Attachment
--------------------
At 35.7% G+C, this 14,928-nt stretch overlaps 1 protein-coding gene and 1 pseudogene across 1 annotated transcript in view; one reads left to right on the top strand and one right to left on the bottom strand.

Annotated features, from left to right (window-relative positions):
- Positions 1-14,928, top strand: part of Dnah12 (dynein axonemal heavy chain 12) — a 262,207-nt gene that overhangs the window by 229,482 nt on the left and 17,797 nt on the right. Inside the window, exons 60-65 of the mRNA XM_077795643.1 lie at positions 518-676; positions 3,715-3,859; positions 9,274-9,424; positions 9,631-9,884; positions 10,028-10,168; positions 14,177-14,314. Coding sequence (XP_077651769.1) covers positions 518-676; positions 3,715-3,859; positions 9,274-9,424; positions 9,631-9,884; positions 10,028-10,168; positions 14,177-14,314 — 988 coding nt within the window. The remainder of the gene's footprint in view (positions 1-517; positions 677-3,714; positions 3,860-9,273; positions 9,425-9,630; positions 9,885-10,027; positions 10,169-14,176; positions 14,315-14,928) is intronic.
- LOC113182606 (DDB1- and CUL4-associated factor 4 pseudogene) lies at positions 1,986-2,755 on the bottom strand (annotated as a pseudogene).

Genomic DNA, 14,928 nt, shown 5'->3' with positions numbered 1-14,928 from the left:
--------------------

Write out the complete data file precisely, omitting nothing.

At 35.7% G+C, this 14,928-nt stretch overlaps 1 protein-coding gene and 1 pseudogene across 1 annotated transcript in view; one reads left to right on the top strand and one right to left on the bottom strand.

Annotated features, from left to right (window-relative positions):
- Positions 1-14,928, top strand: part of Dnah12 (dynein axonemal heavy chain 12) — a 262,207-nt gene that overhangs the window by 229,482 nt on the left and 17,797 nt on the right. Inside the window, exons 60-65 of the mRNA XM_077795643.1 lie at positions 518-676; positions 3,715-3,859; positions 9,274-9,424; positions 9,631-9,884; positions 10,028-10,168; positions 14,177-14,314. Coding sequence (XP_077651769.1) covers positions 518-676; positions 3,715-3,859; positions 9,274-9,424; positions 9,631-9,884; positions 10,028-10,168; positions 14,177-14,314 — 988 coding nt within the window. The remainder of the gene's footprint in view (positions 1-517; positions 677-3,714; positions 3,860-9,273; positions 9,425-9,630; positions 9,885-10,027; positions 10,169-14,176; positions 14,315-14,928) is intronic.
- LOC113182606 (DDB1- and CUL4-associated factor 4 pseudogene) lies at positions 1,986-2,755 on the bottom strand (annotated as a pseudogene).

Genomic DNA, 14,928 nt, shown 5'->3' with positions numbered 1-14,928 from the left: